India proposes to resume talks on tri-nation gas pipeline
From The Financial Express/Bangladesh-web
August 17, 2005
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The prospect of the tri-nation gas pipeline appears bright following an official Indian proposal to Bangladesh for resuming talks on the billion-dollar project.
India, in a letter, asked Bangladesh to host a tour by former Minister of Petroleum & Natural Gas Shri Mani Shankar Aiyar on August 27-28, sources in the foreign ministry said.
The New Delhi letter that reached Dhaka in the last week expressed willingness to resume talks on the proposed memorandum of understanding (MoU) in connection with the project.
The New Delhi letter was sent after the visit of Indian External Affairs Minister Natwar Singh to Bangladesh during August 6-8. The issue of pipeline was highlighted at a meeting between Sing and Finance and Planning Minister M Saifur Rahman during the visit.
Dhaka is likely to take a decision on the tour and inform New Delhi on the date of tour by today (Wednesday), the sources added.
However, Myanmar Ambassador to Bangladesh U Thane Myint said the issue of the tri-nation gas pipeline is going "very slowly" despite its prospects for the three close-door neighbours.
"The ball is in the court of Bangladesh and India," said Myint, and added that these two countries would decide how they could work together.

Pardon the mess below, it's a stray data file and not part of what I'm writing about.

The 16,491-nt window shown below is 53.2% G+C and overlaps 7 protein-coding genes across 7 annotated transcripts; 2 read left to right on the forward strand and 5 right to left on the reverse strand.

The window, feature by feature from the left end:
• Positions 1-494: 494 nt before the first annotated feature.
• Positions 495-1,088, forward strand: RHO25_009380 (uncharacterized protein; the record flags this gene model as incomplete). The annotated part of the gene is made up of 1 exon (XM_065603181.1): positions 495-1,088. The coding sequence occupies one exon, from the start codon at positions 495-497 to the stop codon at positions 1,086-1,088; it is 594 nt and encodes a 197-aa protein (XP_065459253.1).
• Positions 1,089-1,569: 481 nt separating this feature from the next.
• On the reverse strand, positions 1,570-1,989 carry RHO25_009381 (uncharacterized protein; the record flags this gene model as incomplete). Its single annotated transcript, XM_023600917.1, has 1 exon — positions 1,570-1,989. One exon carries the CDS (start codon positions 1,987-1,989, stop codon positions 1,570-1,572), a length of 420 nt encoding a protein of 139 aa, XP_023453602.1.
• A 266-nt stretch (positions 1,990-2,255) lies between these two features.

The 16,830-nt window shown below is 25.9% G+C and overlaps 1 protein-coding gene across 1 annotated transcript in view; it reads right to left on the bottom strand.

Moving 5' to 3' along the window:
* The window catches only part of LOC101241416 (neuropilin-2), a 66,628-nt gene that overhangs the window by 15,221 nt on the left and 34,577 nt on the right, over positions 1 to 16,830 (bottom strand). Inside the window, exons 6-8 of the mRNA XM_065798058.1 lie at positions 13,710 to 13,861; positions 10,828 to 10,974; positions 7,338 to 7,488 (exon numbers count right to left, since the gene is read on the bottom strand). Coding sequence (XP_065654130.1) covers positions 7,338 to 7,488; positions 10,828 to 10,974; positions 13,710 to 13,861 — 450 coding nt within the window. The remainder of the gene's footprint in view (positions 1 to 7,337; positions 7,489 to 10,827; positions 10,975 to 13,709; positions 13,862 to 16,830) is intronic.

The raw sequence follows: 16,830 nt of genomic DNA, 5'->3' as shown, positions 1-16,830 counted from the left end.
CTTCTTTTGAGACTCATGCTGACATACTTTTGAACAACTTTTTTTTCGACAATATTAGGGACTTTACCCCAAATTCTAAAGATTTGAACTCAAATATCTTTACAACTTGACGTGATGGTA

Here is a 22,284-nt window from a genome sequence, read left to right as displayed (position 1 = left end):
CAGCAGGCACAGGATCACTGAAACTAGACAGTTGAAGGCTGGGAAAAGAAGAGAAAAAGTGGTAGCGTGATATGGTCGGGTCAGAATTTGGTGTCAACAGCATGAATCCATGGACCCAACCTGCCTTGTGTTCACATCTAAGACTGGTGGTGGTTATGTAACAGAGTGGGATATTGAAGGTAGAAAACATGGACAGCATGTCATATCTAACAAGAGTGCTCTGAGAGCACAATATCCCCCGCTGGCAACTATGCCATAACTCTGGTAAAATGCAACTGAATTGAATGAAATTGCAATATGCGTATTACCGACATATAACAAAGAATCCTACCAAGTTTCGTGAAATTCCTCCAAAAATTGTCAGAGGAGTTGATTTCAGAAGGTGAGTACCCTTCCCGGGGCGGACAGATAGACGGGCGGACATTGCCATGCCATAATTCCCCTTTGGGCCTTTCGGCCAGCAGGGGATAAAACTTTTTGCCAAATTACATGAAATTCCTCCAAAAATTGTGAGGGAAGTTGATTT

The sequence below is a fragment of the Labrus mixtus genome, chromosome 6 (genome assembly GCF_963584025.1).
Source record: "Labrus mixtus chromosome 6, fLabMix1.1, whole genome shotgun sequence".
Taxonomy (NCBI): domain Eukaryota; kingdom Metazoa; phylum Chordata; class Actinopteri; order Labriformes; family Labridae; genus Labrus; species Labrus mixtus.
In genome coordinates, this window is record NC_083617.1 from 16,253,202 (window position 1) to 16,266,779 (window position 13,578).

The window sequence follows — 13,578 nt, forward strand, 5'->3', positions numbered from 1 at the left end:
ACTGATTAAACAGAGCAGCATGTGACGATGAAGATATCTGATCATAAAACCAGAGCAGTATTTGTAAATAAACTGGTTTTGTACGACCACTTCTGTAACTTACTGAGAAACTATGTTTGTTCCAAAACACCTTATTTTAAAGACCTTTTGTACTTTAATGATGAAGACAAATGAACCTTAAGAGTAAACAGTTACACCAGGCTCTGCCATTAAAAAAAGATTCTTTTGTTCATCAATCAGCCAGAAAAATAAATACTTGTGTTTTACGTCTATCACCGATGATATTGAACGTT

"I understand the most economic way would be to build the pipeline through Bangladesh," said the Myanmar Ambassador who said a guideline could be developed when Aiyar comes to Bangladesh.
"Time is running...we have gone halfway through 2005," Myint said hinting things were progressing quite slowly.
He said the three conditions set by Bangladesh could go through some scrutiny to have a check and balance, which would bring a win-win situation for these three countries.
Myanmar is already exporting natural gas to Thailand from its Yetegun and Yedena reserves and that it has proven gas reserve in the Bay of Bengal, 100 nautical miles south of Saint Martin Island.
A total of four blocks, from A-1 through A-4 have been classified along the south strips of Rakhaine coast, bordering Bangladesh where more than 6 to 7 trillion cubic feet of gas might be recoverable.
The tri-nation pipeline project was initiated by the Mohona Holdings Limited way back in 1997. The governments of India and Myanmar have already approved Mohona's proposal for the cross-border pipeline.
Bangladesh has formed a committee to fix its position on the project. The committee is yet to give its opinion.
The prospect of the trans-nation gas line that also involved neigbouring Myanmer was shadowed due to plan by New Delhi to skip Bangladesh from the project to safeguard "India's strategic interests".
In early last month, an UAE based newspaper quoting Indian government officials reported that a proposal to skip Bangladesh to run the pipeline entirely through India was under serious consideration.
Though India did not inform Bangladesh about the proposed realignment of the tri-nation pipeline officially, experts attributed to such intention by the New Delhi to creating pressure on Dhaka.
Bangladesh that tagged a number of bilateral issues for allowing its land for the proposed pipeline has reiterated its demand for free trade corridor to Nepal, removal of existing trade barriers between two countries and permission to buy hydropower from Bhutan and Nepal.